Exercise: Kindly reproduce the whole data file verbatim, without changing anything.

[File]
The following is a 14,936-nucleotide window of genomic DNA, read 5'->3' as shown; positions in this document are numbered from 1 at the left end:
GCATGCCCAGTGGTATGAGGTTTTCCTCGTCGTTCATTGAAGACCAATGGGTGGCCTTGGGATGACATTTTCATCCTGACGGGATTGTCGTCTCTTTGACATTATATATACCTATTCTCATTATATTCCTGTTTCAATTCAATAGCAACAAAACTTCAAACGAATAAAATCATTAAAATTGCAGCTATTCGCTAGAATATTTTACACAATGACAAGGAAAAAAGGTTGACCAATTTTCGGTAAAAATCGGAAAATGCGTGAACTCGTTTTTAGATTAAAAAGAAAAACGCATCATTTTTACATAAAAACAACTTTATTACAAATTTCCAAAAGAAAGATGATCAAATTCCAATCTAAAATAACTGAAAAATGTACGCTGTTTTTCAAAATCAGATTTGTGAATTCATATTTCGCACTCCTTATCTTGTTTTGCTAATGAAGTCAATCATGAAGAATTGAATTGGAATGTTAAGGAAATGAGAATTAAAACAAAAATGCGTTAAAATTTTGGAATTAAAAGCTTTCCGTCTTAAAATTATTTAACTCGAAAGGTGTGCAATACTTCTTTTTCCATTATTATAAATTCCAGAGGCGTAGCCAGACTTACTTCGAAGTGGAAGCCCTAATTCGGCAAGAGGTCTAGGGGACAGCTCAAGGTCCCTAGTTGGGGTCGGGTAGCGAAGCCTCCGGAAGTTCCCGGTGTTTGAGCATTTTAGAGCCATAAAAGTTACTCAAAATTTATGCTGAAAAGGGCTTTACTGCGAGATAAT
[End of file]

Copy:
The following is a 14,936-nucleotide window of genomic DNA, read 5'->3' as shown; positions in this document are numbered from 1 at the left end:
GCATGCCCAGTGGTATGAGGTTTTCCTCGTCGTTCATTGAAGACCAATGGGTGGCCTTGGGATGACATTTTCATCCTGACGGGATTGTCGTCTCTTTGACATTATATATACCTATTCTCATTATATTCCTGTTTCAATTCAATAGCAACAAAACTTCAAACGAATAAAATCATTAAAATTGCAGCTATTCGCTAGAATATTTTACACAATGACAAGGAAAAAAGGTTGACCAATTTTCGGTAAAAATCGGAAAATGCGTGAACTCGTTTTTAGATTAAAAAGAAAAACGCATCATTTTTACATAAAAACAACTTTATTACAAATTTCCAAAAGAAAGATGATCAAATTCCAATCTAAAATAACTGAAAAATGTACGCTGTTTTTCAAAATCAGATTTGTGAATTCATATTTCGCACTCCTTATCTTGTTTTGCTAATGAAGTCAATCATGAAGAATTGAATTGGAATGTTAAGGAAATGAGAATTAAAACAAAAATGCGTTAAAATTTTGGAATTAAAAGCTTTCCGTCTTAAAATTATTTAACTCGAAAGGTGTGCAATACTTCTTTTTCCATTATTATAAATTCCAGAGGCGTAGCCAGACTTACTTCGAAGTGGAAGCCCTAATTCGGCAAGAGGTCTAGGGGACAGCTCAAGGTCCCTAGTTGGGGTCGGGTAGCGAAGCCTCCGGAAGTTCCCGGTGTTTGAGCATTTTAGAGCCATAAAAGTTACTCAAAATTTATGCTGAAAAGGGCTTTACTGCGAGATAAT